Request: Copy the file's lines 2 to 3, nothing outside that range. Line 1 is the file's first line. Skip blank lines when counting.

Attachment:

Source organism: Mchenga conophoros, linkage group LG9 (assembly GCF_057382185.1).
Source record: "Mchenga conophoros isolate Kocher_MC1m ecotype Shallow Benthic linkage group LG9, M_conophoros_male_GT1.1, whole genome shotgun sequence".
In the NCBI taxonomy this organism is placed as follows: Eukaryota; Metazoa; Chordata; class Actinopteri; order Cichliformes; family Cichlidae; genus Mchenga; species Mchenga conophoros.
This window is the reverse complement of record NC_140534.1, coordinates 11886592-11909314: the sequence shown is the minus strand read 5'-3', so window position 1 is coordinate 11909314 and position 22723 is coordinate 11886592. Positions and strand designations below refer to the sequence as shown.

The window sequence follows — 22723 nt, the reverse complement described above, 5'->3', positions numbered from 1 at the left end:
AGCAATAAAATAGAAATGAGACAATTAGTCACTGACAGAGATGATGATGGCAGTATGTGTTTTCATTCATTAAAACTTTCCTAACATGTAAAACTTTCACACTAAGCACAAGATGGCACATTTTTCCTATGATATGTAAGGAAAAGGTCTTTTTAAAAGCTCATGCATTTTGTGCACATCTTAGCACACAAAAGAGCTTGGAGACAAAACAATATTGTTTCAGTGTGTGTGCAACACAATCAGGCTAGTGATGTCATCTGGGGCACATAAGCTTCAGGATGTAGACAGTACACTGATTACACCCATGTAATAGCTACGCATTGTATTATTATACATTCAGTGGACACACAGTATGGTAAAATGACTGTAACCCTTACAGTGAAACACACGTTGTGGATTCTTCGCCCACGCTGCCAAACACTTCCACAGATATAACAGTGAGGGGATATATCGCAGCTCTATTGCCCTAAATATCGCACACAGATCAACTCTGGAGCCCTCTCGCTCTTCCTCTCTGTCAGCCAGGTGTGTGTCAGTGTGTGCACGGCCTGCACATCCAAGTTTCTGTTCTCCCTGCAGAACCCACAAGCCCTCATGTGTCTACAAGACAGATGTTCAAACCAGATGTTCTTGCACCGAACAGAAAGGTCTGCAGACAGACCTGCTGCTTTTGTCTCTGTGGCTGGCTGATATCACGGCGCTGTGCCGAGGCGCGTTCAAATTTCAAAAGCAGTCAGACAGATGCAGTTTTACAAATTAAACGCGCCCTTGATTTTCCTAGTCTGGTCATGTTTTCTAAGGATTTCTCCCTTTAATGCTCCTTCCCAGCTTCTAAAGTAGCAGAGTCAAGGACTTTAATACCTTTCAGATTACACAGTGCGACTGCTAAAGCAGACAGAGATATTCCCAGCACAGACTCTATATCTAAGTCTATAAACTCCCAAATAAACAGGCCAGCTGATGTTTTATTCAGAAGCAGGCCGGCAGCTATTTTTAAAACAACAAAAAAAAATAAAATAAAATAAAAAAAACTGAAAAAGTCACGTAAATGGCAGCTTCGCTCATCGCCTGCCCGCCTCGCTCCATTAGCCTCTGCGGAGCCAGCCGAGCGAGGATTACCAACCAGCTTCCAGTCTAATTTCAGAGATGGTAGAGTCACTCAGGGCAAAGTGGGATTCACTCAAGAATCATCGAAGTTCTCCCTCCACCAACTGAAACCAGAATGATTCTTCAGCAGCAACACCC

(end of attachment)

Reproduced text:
Source record: "Mchenga conophoros isolate Kocher_MC1m ecotype Shallow Benthic linkage group LG9, M_conophoros_male_GT1.1, whole genome shotgun sequence".
In the NCBI taxonomy this organism is placed as follows: Eukaryota; Metazoa; Chordata; class Actinopteri; order Cichliformes; family Cichlidae; genus Mchenga; species Mchenga conophoros.